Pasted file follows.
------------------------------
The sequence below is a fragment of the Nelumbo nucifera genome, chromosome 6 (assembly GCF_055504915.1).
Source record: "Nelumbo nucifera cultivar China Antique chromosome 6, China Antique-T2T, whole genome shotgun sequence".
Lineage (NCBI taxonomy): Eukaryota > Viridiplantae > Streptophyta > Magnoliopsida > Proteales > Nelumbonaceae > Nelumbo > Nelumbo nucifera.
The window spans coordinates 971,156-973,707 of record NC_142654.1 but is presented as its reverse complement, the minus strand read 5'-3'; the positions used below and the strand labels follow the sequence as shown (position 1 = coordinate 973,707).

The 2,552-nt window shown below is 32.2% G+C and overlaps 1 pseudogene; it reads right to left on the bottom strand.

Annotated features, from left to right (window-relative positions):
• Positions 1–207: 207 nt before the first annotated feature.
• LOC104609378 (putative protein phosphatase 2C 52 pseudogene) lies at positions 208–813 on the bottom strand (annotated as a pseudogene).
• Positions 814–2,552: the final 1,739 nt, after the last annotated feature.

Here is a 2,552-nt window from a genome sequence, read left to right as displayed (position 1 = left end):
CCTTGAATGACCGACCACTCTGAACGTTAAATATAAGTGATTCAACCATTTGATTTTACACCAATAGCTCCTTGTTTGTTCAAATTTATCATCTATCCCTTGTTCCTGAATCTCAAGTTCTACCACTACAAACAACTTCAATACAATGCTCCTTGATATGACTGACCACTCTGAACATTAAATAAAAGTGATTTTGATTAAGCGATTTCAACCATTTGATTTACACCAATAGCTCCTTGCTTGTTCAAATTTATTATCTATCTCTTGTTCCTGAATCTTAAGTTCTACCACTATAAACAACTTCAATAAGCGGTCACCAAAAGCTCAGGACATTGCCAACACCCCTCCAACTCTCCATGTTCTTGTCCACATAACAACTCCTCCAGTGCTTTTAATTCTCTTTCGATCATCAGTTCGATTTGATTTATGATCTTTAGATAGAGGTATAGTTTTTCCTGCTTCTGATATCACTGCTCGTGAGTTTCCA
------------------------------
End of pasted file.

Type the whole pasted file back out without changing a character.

The sequence below is a fragment of the Nelumbo nucifera genome, chromosome 6 (assembly GCF_055504915.1).
Source record: "Nelumbo nucifera cultivar China Antique chromosome 6, China Antique-T2T, whole genome shotgun sequence".
Lineage (NCBI taxonomy): Eukaryota > Viridiplantae > Streptophyta > Magnoliopsida > Proteales > Nelumbonaceae > Nelumbo > Nelumbo nucifera.
The window spans coordinates 971,156-973,707 of record NC_142654.1 but is presented as its reverse complement, the minus strand read 5'-3'; the positions used below and the strand labels follow the sequence as shown (position 1 = coordinate 973,707).

The 2,552-nt window shown below is 32.2% G+C and overlaps 1 pseudogene; it reads right to left on the bottom strand.

Annotated features, from left to right (window-relative positions):
• Positions 1–207: 207 nt before the first annotated feature.
• LOC104609378 (putative protein phosphatase 2C 52 pseudogene) lies at positions 208–813 on the bottom strand (annotated as a pseudogene).
• Positions 814–2,552: the final 1,739 nt, after the last annotated feature.

Here is a 2,552-nt window from a genome sequence, read left to right as displayed (position 1 = left end):
CCTTGAATGACCGACCACTCTGAACGTTAAATATAAGTGATTCAACCATTTGATTTTACACCAATAGCTCCTTGTTTGTTCAAATTTATCATCTATCCCTTGTTCCTGAATCTCAAGTTCTACCACTACAAACAACTTCAATACAATGCTCCTTGATATGACTGACCACTCTGAACATTAAATAAAAGTGATTTTGATTAAGCGATTTCAACCATTTGATTTACACCAATAGCTCCTTGCTTGTTCAAATTTATTATCTATCTCTTGTTCCTGAATCTTAAGTTCTACCACTATAAACAACTTCAATAAGCGGTCACCAAAAGCTCAGGACATTGCCAACACCCCTCCAACTCTCCATGTTCTTGTCCACATAACAACTCCTCCAGTGCTTTTAATTCTCTTTCGATCATCAGTTCGATTTGATTTATGATCTTTAGATAGAGGTATAGTTTTTCCTGCTTCTGATATCACTGCTCGTGAGTTTCCA